St. Scholastica Spring Commencement Goes Virtual, Seniors Look Back on Last Year
While disappointing, not having an in-person commencement doesn't change the fact that they completed four years of college, seniors say.
DULUTH, Minn.- Graduating seniors at the College of St. Scholastica are celebrating the end of their college lives a bit differently than they may have expected: with a virtual commencement ceremony.
This time last year, there was a full gymnasium filled with caps and gowns. “I was homeschooled high school so I never had the ceremony so I was really looking forward to it, I think probably more than some people,” said Keely Jackson.
Now graduation is taking place, on a screen.
“You expect it to be something more than just sitting in your kitchen watching a youtube video,” said Communications Major Mitchell Gertken.
“It’s definitely not sinking in as much as I feel like it would have if we had the big event,” Jackson said.
Just like the second half of the students’ final semester, the spring 2020 commencement ceremony was online.
“It’s a little bittersweet. I mean we left for spring break thinking we’d have like our second half of the semester to come back to but instead had a our last class, last night out with friends, not knowing it was our last,” she said.
From watching the students grow up over the past four years, to watching them deal with life during the pandemic, staff said they are impressed.
“We just really admire the how the students have done,” said Bob Ashenmacher, Executive Director of Communications. “They’ve shown a lot of maturity, a lot of poise, and they’ve reached out when they needed help which is what we’re here to provide.”
The College also took out a full page ad in the Duluth News Tribune with the names of all 850 graduates to honor them. “They were trying to still make this day special kind of help it stand out from the rest of the days cause we’re all kind of stuck at home and it feels just a blur,” Jackson said.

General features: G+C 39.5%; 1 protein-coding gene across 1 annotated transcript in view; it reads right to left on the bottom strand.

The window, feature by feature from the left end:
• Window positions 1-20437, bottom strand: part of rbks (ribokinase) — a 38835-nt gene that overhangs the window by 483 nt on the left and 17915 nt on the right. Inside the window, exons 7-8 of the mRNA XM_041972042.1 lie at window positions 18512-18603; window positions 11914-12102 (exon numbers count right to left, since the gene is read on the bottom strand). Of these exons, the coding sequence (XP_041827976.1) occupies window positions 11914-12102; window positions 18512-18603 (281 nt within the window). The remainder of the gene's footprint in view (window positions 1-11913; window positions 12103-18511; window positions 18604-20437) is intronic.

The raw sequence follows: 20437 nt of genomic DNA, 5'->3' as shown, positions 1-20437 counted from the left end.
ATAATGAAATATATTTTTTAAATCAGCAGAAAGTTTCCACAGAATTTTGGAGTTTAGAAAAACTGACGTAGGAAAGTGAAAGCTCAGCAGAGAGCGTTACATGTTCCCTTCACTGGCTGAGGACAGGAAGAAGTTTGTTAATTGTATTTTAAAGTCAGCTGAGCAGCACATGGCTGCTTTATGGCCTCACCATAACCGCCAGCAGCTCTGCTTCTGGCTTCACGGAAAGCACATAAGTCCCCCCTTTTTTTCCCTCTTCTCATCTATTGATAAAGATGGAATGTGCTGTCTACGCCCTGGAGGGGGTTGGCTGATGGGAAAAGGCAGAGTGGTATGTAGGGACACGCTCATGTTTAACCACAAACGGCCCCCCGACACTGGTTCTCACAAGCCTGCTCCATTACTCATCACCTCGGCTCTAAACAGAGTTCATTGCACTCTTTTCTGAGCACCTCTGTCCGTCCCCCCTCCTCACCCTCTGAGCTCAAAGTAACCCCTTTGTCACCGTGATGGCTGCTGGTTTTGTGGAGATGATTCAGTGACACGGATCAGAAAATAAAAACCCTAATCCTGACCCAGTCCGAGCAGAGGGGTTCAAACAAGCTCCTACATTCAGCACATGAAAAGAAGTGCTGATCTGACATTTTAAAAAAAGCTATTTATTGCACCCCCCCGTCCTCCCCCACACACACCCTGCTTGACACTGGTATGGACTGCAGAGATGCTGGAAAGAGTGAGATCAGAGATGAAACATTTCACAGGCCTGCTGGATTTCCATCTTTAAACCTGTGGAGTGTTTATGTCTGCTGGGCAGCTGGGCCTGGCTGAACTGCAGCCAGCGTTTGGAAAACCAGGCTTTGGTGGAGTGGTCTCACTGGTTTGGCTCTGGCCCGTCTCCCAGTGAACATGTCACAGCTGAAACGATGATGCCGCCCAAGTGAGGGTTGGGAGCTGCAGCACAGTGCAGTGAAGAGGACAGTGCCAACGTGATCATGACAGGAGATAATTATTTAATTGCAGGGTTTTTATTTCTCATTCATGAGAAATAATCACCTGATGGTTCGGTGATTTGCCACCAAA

“They put a lot of effort to try to get graduates feeling accomplished which we should,”said Gertken. “It’s still four years at St. Scholastica. I was able to be an honor student, it’s still a good accomplishment, it’s something to be proud of.”
St. Scholastica is inviting spring graduates back in December to walk then. “The president wants to shake their hands and hand them their diploma and look them in the eye and congratulate them so we’re going to try,” Ashenmacher said.
For seniors, not having an in-person commencement when they finish doesn’t define their college career.
“I had wonderful experiences at CSS,” Gertken said. “Like there were things that this pandemic will not damage. and most of my time at CSS it won’t hurt.”
In fact, it causes many to look back at fond memories on campus. “Some of the best stories are wandering around Tower Hall and finding all like the secret little passageways and all the staircases there’s so many secret staircases in Tower Hall,” said Jackson.
They also reflect on the people at CSS that made the experience for them. “I think it would have to be the time I’ve had in theater,” Gertken said. “It’s a lot of people that I’m unable to thank as much as I feel like I should just because they’ve helped me grow to be who I am.”
And some remember the skill-building opportunities they were given.
“The nursing simulation rooms,” said Lexie DeWall. “We got a grant and we got some new stuff this past year so that was pretty cool for the nursing majors to use that stuff.”
DeWall, a nursing major, has a solid but scary future ahead, as healthcare workers nationwide are stretched thin due to Coronavirus.
“I’m nervous and excited at the same time especially because they need us so bad right now,” she said. “I think it makes me even more excited and it just shows how important our major is and our job so I think the world will appreciate us all a bit more after this whole thing.”
But the life post-graduation is not so certain for others. “I had a big focus on theater for my communications degree and all of the theaters are effectively done for the year,” said Gertken.
Jackson, a double major in Communications and Computer Information Systems, looks towards the unknown with excitement. “Yeah it might be harder to get a job, or harder to move places, harder to find new friends since we can’t really meet up with anyone.”
“It’s just another adventure,” she said.
As the CSS campus sits bare, except for the steps outside Tower Hall. With the gigantic old building towering behind, DeWall was still trying to make her day special, taking pictures with her family.
“No one else is going to be able to say a pandemic ruined their ceremony, their grad ceremony so it’s definitely something to remember,” she said.
A large chapter of these students’ lives come to a close. “You realize you still completed everything, you still graduated,” said Jackson.
And at the end of the day, that’s an accomplishment with, or without the ceremony.
“The one day definitely doesn’t define our entire past four years, the past four years is what define my college career,” DeWall said.